The Ninth Circuit Court of Appeals issued a precedent-setting decision in Baumann v. Chase Investment Services Corp. last week (Mr. Baumann is represented by Capstone Law APC), holding that a pure Private Attorneys General Act of 2004 (“PAGA”) action does not meet the definition of a “class action” under Class Action Fairness Act of 2005 (“CAFA”) and thus cannot be removed to federal court. No. 12-55644 (9th Cir. March 13, 2014) (slip opinion available here). Baumann was argued together with Urbino v. Orkin Services of Calif., 726 F.3d 1118 (9th Cir. 2012), as both cases presented the issue of whether PAGA penalties can be aggregated to meet the $75,000 amount in controversy threshold for diversity jurisdiction. In Urbino, the Court answered that question in the negative. The defendant in Baumann had also argued that federal jurisdiction was established under CAFA as a “class action,” and because the United States Supreme Court had granted certiorari in Mississippi ex rel. Hood, Attorney General v. AU Optronics Corp., 571 U.S. __ (2014), to determine whether a parens patriae suit brought by the state is removable under CAFA (albeit under the “mass action” prong), the Baumann court issued a stay following oral argument, pending the outcome of Hood. Ultimately, the Supreme Court in Hood held that a parens patriae suit does not qualify as a “mass action” under CAFA, and is thus not removable.
Baumann is a case based on the unlawful misclassification of Financial Advisor Associates as salaried and exempt employees, and was brought solely for civil penalties under California overtime, meal and rest breaks, and business expense reimbursement statutes. The complaint stated that the plaintiff’s potential share of any penalties recovered and attorneys’ fees would be less than $75,000. Defendant removed the case based on diversity jurisdiction, arguing that the penalties attributable to all non-party aggrieved employees could be aggregated to meet the $75,000 threshold under CAFA, and the plaintiff moved to remand, citing the well-established federal “anti-aggregation rule” that precludes such aggregation, as well as the fact that a PAGA action is not a “class action” under CAFA. The district court denied the motion to remand, but granted a subsequent motion to certify the case for interlocutory appeal. The Ninth Circuit then granted the plaintiff permission to file a discretionary appeal due to the split among federal district courts as to PAGA’s treatment under both federal diversity jurisdiction and CAFA.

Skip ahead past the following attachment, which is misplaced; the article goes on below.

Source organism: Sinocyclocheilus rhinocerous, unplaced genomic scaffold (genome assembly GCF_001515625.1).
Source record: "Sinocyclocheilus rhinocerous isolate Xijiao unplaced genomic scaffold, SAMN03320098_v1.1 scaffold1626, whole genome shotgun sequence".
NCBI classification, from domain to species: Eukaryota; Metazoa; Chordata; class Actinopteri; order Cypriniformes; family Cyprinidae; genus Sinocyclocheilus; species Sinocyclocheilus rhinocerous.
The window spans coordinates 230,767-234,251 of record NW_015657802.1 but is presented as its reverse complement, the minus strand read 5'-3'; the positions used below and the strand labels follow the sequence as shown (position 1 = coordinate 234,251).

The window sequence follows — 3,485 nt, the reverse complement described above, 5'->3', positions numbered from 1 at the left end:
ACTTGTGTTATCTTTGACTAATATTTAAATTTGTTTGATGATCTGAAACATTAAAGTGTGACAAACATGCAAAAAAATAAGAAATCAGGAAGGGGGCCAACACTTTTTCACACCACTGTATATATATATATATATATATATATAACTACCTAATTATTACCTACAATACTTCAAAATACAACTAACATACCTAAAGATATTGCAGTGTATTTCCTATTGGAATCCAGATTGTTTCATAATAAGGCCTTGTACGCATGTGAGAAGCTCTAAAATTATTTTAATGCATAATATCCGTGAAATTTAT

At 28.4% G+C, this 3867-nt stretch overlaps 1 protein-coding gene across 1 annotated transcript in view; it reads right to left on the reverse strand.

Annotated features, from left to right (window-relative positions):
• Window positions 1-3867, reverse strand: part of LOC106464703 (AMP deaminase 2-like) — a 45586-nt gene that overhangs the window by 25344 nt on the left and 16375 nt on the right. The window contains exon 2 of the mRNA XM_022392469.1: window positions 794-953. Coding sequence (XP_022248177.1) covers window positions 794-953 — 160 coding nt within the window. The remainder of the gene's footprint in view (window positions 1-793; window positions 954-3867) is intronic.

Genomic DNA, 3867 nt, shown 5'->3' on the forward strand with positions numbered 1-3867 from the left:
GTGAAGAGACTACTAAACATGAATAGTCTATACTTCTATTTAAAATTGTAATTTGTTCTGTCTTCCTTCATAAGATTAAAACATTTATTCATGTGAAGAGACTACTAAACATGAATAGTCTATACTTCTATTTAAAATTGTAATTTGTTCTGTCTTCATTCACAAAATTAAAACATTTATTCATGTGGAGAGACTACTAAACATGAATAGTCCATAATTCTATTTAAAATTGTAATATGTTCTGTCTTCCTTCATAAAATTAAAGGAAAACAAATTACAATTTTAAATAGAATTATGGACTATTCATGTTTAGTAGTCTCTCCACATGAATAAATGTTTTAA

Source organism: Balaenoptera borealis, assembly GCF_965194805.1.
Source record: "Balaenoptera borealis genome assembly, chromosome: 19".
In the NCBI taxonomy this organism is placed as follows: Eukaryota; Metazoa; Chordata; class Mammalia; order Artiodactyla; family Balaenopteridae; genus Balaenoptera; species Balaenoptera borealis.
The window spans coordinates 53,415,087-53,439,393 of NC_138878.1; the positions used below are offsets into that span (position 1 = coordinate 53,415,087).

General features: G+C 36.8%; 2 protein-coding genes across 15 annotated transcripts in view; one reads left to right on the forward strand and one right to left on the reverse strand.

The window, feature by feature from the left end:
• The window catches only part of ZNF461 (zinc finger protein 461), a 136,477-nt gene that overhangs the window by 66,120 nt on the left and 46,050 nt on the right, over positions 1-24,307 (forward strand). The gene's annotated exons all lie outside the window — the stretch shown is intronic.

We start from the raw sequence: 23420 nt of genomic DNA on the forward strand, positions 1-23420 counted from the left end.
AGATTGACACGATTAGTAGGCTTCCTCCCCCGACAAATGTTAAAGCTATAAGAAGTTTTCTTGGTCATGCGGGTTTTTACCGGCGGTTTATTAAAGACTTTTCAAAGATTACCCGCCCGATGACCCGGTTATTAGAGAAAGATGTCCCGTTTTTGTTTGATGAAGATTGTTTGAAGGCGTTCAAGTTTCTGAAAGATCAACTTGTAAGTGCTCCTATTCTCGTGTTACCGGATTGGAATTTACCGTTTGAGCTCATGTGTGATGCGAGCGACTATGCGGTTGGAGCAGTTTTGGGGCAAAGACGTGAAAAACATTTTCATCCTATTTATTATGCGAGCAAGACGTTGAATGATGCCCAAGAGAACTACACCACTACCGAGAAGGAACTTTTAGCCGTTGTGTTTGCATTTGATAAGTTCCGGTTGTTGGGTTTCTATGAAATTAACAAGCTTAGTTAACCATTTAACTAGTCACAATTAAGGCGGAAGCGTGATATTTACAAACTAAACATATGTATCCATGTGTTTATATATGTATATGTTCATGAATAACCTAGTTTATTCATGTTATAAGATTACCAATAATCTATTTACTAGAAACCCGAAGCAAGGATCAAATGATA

After a full merits briefing and oral argument, the panel reversed the lower court’s order. Building on the Ninth Circuit’s decision in Washington v. Chimei Innolux Corp., which held that parens patriae suits are not “class actions” within the plain meaning of CAFA because they “lack the defining attributes of true class actions . . . [and] only ‘resemble’ class actions in the sense that they are representative suits,” 659 F.3d 842, 847-850 (9th Cir. 2011), the Baumann court held that PAGA actions are likewise not sufficiently similar to Rule 23 class actions to establish original jurisdiction under CAFA. Dissimilarities between PAGA and class actions identified by the court included that, in PAGA actions, there are no notice requirements, non-party aggrieved employees cannot opt out of the proceedings, the court does not assess the adequacy of the named plaintiff or counsel, and a final judgment does not preclude aggrieved employees from seeking other remedies based on the same predicate labor code violations in the future. The panel stated, “[i]n the end, Rule 23 and PAGA are more dissimilar than alike. A PAGA action is at heart a civil enforcement action filed on behalf of and for the benefit of the state, not a claim for class relief.” Slip op. at 14. Also, in light of Urbino, because plaintiff’s portion of the recovery would be less than $75,000, the court found no diversity jurisdiction under 28 U.S.C. section 1332(a), and therefore plaintiff’s motion to remand should have been granted.
Taken together, Baumann and Urbino would seem to foreclose federal jurisdiction for nearly all suits filed in state court seeking only civil penalties under PAGA.